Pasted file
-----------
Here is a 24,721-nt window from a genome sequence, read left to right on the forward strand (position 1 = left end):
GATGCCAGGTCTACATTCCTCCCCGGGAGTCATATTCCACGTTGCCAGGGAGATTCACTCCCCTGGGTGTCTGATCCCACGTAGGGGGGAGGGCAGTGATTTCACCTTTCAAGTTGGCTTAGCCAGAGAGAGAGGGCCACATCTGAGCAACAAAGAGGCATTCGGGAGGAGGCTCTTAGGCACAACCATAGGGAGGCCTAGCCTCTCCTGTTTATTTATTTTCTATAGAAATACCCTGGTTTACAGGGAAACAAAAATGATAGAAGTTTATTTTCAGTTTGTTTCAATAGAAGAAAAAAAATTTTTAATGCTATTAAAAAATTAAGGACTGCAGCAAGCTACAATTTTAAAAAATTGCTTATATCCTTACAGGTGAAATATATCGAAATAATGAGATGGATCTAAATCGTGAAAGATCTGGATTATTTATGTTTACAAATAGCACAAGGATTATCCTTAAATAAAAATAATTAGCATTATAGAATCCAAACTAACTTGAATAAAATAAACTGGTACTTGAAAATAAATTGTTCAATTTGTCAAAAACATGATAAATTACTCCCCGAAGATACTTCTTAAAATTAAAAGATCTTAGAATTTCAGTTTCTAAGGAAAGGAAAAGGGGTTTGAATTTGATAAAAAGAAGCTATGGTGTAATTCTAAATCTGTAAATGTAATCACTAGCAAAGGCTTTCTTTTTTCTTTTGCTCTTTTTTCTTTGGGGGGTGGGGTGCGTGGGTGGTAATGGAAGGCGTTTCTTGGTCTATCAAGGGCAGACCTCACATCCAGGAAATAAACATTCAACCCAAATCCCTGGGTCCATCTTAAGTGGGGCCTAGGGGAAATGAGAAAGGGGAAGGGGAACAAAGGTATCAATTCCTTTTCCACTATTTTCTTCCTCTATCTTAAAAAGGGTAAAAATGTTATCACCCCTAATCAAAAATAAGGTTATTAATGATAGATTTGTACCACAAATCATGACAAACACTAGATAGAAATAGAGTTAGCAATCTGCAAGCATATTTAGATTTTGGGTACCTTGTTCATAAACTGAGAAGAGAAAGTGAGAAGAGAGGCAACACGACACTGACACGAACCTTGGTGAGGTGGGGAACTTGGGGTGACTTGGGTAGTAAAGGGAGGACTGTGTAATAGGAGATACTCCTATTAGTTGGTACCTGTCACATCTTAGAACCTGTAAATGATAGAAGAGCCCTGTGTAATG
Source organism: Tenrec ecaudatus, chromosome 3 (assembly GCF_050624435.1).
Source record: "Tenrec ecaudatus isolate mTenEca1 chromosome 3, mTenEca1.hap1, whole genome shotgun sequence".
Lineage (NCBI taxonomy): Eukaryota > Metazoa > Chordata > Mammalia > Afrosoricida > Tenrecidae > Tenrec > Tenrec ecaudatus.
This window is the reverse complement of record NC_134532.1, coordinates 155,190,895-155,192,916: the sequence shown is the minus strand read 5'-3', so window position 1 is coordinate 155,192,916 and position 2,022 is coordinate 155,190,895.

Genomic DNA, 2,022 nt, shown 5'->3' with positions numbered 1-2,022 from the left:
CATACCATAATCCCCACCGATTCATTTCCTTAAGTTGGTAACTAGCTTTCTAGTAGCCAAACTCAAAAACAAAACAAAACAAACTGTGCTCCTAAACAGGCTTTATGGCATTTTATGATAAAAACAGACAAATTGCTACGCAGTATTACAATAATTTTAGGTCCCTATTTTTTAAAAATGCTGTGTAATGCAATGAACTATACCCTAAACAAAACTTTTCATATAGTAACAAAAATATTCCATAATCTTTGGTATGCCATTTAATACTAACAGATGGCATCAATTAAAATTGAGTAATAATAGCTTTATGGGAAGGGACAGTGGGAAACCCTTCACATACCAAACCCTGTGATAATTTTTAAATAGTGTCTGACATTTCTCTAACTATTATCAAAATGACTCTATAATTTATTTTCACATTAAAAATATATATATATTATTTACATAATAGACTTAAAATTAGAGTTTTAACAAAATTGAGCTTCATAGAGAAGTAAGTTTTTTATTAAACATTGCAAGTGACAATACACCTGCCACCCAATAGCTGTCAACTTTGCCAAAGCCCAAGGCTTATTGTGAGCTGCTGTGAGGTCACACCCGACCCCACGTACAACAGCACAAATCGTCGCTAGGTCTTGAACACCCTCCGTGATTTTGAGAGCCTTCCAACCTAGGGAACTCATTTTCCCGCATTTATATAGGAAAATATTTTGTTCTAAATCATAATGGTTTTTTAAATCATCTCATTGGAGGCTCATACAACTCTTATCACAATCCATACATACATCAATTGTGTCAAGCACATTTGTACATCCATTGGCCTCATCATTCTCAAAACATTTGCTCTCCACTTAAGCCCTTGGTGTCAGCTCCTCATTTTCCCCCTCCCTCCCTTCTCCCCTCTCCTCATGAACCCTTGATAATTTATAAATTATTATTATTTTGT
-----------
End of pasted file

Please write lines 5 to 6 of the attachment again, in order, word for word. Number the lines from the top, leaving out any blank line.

Lineage (NCBI taxonomy): Eukaryota > Metazoa > Chordata > Mammalia > Afrosoricida > Tenrecidae > Tenrec > Tenrec ecaudatus.
This window is the reverse complement of record NC_134532.1, coordinates 155,190,895-155,192,916: the sequence shown is the minus strand read 5'-3', so window position 1 is coordinate 155,192,916 and position 2,022 is coordinate 155,190,895.